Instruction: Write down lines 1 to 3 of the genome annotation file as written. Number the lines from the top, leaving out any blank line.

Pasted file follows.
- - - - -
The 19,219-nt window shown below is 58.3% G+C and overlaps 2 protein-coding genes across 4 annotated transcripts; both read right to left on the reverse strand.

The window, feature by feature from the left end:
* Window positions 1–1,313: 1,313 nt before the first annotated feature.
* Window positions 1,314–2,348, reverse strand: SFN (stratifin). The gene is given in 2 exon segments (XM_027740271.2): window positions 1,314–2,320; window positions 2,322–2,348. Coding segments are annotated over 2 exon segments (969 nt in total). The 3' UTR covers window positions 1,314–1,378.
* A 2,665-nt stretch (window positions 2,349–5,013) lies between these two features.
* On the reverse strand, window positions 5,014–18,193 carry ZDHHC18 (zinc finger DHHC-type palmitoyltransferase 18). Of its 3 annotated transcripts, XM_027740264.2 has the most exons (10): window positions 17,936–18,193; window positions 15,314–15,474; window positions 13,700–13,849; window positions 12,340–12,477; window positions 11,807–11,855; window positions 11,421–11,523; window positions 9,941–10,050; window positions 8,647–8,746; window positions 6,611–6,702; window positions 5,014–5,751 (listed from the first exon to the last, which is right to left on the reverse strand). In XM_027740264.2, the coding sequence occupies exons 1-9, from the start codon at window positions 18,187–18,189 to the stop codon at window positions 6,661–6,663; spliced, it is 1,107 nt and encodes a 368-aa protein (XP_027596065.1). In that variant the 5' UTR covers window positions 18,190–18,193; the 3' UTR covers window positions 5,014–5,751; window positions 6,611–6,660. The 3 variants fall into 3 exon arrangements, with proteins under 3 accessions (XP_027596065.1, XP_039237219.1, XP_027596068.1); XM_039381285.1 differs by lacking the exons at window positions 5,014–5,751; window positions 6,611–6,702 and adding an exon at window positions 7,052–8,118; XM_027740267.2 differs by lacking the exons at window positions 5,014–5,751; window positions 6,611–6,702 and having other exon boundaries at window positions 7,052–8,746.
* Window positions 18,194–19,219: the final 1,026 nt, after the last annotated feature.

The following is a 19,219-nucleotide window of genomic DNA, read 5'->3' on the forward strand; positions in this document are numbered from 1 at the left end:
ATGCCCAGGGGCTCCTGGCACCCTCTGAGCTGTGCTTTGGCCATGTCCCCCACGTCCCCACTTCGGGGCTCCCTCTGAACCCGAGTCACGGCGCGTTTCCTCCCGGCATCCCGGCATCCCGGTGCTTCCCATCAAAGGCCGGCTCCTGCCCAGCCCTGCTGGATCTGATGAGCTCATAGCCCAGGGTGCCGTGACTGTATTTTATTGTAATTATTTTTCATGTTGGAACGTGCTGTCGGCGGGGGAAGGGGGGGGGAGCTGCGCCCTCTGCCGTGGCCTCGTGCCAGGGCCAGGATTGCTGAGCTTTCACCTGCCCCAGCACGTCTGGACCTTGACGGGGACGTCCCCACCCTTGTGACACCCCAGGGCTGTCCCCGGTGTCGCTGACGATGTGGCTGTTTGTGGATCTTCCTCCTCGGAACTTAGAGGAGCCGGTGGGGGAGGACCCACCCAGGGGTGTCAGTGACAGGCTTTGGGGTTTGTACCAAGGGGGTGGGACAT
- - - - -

The 19,219-nt window shown below is 58.3% G+C and overlaps 2 protein-coding genes across 4 annotated transcripts; both read right to left on the reverse strand.

The window, feature by feature from the left end:
* Window positions 1–1,313: 1,313 nt before the first annotated feature.